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Interrogating Antigone in Postmodern Philosophy and Criticism$
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S. E. Wilmer and Audrone Zukauskaite

Print publication date: 2010

Print ISBN-13: 9780199559213

Published to Oxford Scholarship Online: September 2010

DOI: 10.1093/acprof:oso/9780199559213.001.0001

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One Amongst Many: The Ethical Significance of Antigone and the Films of Lars Von Trier

One Amongst Many: The Ethical Significance of Antigone and the Films of Lars Von Trier

Chapter:
(p.135) 7 One Amongst Many: The Ethical Significance of Antigone and the Films of Lars Von Trier
Source:
Interrogating Antigone in Postmodern Philosophy and Criticism
Author(s):

Calum Neill

Publisher:
Oxford University Press
DOI:10.1093/acprof:oso/9780199559213.003.0008

Like Sophocles' Antigone, the work of Lars von Trier is often called upon to illustrate a point regarding ethics. Among those who so use these works are many Lacanians, such as Žižek, and, indeed, Lacan himself draws on Antigone in The Ethics of Psychoanalysis. What needs to be clarified, however, is that Lacan does not, in his discussion of ethics, point to Antigone as an example of the ethical. Rather, he utilizes Antigone to discuss how ethics functions always subjectively. That is to say, for Lacan, key to understanding ethics is an understanding of the act in relation to desire. In drawing this lesson out of Lacan's seminar, Lacan's notion of ethics, his treatment of Antigone, and also, by extension, what it is that makes von Trier's films so ethically significant and amongst the most important film works of our time, can be better understood.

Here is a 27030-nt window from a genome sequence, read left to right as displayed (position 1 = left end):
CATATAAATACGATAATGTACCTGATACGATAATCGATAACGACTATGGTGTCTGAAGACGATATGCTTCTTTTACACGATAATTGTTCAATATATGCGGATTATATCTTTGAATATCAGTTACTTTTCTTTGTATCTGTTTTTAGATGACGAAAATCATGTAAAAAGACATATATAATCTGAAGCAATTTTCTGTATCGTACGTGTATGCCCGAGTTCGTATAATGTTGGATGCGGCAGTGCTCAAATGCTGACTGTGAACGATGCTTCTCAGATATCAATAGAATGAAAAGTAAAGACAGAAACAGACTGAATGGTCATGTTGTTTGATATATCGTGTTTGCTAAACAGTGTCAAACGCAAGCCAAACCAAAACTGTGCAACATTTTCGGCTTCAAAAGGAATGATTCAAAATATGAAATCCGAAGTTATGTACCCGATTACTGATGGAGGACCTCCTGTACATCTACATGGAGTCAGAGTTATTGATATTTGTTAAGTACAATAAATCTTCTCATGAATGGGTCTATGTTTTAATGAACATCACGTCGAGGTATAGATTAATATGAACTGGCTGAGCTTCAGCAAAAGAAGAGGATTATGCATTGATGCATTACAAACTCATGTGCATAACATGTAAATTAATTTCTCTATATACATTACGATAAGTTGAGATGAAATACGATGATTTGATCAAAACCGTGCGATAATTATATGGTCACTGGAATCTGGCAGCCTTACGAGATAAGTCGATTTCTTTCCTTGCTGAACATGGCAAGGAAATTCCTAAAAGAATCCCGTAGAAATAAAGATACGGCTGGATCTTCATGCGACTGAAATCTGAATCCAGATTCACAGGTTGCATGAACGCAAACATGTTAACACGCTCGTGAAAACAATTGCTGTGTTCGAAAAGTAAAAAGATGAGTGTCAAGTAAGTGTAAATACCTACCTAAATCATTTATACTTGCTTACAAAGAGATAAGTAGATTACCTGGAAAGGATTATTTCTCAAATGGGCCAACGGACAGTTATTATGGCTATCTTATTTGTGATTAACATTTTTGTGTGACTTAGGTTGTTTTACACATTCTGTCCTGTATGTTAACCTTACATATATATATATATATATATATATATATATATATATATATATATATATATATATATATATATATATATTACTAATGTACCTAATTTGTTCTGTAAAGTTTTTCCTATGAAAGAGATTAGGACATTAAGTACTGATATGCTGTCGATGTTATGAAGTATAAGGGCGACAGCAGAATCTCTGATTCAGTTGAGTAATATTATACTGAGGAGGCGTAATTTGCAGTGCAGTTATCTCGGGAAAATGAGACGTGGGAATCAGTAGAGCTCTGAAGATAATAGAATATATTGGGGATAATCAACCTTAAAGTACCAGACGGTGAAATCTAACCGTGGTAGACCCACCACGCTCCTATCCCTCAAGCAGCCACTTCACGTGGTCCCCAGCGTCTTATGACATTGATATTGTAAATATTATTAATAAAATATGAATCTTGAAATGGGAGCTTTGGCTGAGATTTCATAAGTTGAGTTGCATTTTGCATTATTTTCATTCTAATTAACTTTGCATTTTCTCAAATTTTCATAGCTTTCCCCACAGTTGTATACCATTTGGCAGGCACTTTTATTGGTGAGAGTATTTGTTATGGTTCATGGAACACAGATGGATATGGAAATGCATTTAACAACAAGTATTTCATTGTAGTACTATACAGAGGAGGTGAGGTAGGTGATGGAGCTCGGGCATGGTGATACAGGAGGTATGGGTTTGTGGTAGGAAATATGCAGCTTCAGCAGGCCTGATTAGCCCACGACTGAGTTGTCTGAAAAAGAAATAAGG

Keywords:   Antigone, desire, ethics, Lacan, Lars von Trier, Sophocles, the act, the ethics of psychoanalysis, Žižek

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